Now that which leads each being to its end, final or proximate, is the law (St. Thomas Summa Theologica I, II, q.93 a. 1): Lex aeterna nihil aliud est quam ratio divinae sapientiae, secundum quod est directiva omnium actuum et motionum: the eternal law is nothing other than the disposition of divine wisdom, according as it directs the actions and movements of things. St. Augustine’s definition following Cicero’s, which is often quoted by St. Thomas, is as follows: Ratio vel voluntas Dei ordinem naturalem conservari jubens, perturbari vetans: the divine disposition or will of God that decrees the conservation, and forbids the disruption, of the natural order. This eternal law exists in God and is none other than God Himself. It is binding for all being: for irrational beings where it has a physical, irresistible nature, and for rational beings, where it has a moral nature and can be obeyed or disobeyed according to the use each agent makes of his free will. The eternal law is promulgated in creation, and the participation in this eternal law on the part of rational beings is known as the natural law: Lex naturalis nihil aliud est quam participatio legis aeternae in rationali creatura (St. Thomas Summa I, II. q.1 a. 2). Man is then able to read off, as it were, the requirements of this law inscribed in his nature and act accordingly. Because the purpose of this law is to guide man to his final end, it is possible to define the morality of an act not merely in terms of the final end but also in terms of the moral law: according as it does, or does not, conform to the moral law. Moreover this definition may be said to be the most specific because conformity to the moral law involves the application of a rule to each specific action.
The first precept of the natural law ordains in a universal manner the orientation of human action towards the final end of man. The principle states: Do good and avoid evil. It is constitutive of what is called moral sense: the immediate and absolute sense of the law regulating practical knowledge and action (St. Thomas De Veritate q. 16 a 1). This moral sense is also known as synderesis. The moral conscience is by contrast not a sense but a practical judgment (‘the last practical judgment’) as to the morality of our acts, by which we decide what concrete act we should perform and what we should avoid.
The further principles of the natural law relate to the fundamental inclinations of man: as a living being he must respect and conserve the being he has received from God; as a rational being he must act as a person, developing his reason by seeking the truth, his liberty by the mastering of his passions, his moral life by religion; as a member of a species he must work for the conservation of this species in marriage and the procreation and education of children; as a social being he must respect the order of society and contribute to the common good of the city and of humanity itself. These principles form the basis of duties, and these duties form the basis of natural rights, the right to life, to truth, to justice, to liberty etc. These principles of natural law entail certain immediate consequences amongst which are the Ten Commandments which together with the principles constitute the primary natural law. They also entail certain less immediate consequences relating to the application of such principles (e.g. to property rights). These constitute the secondary natural law.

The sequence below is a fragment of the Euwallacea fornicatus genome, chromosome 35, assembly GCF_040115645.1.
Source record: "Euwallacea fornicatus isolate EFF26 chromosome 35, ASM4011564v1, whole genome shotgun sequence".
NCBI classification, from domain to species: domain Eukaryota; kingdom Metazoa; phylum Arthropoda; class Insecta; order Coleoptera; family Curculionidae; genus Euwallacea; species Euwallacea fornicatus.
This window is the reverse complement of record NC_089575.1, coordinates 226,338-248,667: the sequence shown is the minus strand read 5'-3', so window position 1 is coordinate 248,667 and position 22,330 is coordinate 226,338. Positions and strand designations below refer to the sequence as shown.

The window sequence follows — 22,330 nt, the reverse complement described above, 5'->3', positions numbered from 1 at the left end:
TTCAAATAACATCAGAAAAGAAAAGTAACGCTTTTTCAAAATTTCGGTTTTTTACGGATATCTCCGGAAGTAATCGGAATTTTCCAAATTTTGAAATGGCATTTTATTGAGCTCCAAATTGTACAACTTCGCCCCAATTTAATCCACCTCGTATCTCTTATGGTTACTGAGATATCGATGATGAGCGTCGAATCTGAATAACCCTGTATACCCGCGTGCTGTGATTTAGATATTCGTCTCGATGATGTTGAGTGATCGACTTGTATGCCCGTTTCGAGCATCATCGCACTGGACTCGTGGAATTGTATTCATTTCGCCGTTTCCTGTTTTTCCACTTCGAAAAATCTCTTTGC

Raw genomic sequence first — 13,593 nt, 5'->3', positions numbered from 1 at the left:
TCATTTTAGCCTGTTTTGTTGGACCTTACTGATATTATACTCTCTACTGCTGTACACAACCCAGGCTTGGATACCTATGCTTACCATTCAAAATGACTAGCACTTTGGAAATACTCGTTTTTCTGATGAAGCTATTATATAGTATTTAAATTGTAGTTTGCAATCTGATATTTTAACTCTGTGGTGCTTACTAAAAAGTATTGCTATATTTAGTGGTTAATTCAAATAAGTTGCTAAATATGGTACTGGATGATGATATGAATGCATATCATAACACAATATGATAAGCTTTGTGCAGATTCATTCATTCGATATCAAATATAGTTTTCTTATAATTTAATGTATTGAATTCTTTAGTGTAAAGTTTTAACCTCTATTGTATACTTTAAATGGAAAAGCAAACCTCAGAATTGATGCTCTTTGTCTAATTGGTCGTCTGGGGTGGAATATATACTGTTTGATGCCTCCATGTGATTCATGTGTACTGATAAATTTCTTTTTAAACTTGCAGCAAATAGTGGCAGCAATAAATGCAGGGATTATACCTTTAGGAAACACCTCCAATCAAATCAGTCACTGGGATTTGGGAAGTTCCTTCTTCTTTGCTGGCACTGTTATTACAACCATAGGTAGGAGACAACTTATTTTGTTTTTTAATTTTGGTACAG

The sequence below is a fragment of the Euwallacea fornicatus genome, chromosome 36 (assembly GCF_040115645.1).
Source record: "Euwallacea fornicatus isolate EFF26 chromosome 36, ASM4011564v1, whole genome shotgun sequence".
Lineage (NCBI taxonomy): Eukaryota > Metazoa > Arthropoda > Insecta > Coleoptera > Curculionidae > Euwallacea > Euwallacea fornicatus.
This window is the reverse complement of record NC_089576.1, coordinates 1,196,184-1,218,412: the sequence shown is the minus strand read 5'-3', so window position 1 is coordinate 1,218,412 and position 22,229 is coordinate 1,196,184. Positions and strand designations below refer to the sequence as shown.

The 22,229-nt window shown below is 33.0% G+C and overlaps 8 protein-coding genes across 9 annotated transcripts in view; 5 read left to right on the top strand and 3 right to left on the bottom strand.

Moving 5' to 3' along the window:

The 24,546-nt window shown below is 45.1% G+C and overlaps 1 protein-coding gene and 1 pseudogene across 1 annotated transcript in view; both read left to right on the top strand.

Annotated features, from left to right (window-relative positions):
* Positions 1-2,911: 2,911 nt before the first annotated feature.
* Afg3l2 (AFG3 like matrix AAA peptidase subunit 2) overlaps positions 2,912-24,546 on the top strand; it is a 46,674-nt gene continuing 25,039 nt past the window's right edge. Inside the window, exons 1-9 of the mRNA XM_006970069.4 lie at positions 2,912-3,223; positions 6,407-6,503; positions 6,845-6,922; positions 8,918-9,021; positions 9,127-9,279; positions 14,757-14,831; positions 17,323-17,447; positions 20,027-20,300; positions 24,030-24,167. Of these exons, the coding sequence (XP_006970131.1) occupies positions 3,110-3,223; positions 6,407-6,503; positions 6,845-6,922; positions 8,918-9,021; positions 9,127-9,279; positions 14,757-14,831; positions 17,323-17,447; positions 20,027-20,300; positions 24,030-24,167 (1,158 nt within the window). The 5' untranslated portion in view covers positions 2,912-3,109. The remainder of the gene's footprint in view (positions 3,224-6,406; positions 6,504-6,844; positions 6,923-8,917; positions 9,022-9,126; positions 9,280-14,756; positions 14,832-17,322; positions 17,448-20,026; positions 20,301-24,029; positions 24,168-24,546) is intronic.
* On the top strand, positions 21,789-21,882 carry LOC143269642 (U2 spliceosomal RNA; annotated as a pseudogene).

3. The Dignity of the Person
It would in fact appear that the notion of ‘person’ even more than the notion of ‘human being’ or ‘man’, contains the notion of dignity or worth, as in the expression ‘He is a person, not a thing’. And in fact St. Thomas Aquinas enunciates this fact as follows: In nomine personae intelligitur personae dignitas (Summa II, II, 63 a. 1): by the name of person is understood the dignity of the person.
The danger in using the term ‘dignity of the person’ is that it has been often understood in a humanistic, atheistic sense or in an undefined sense, therefore open to the humanistic, atheistic sense. It shall accordingly be necessary to define the term precisely, before proceeding to apply it to concrete situations. The importance of the issues to be discussed for the understanding of man and his tendency towards sin shall merit a detailed explication.
‘Dignity signifies the goodness of someone for himself (propter seipsum), whereas utility for another’ (propter aliud) (St. Thomas III Sent q1 a4; q3 sol.1). In virtue of this fact and of the fact that in common parlance dignity demarcates a quality or perfection which distinguishes one person from another, let us consider what is the particular goodness or perfection which distinguishes the person. Let us ask this question first of the person in relation to other beings, then of individual persons in relation to other persons: This study shall enable us to specify two principal forms of dignity that the person possesses.
i) The Natural Dignity of Man
Let us first consider the natural perfection of man. Human nature surpasses other natures, namely inanimate natures and animate natures lacking a spiritual soul, in its intellectuality: in that part of its nature that consists of a rational, intellectual soul. It is this intellectuality which lends a person a dignity, it is indeed the reason why he is called a ‘person’: Persona non est nisi in natura intellectuali (ISent.dist.23.11). Now the particular excellence of intellectuality is its transcendental orientation: the intellect and the will are ordered towards God as Being under the aspect of the True and the Good respectively.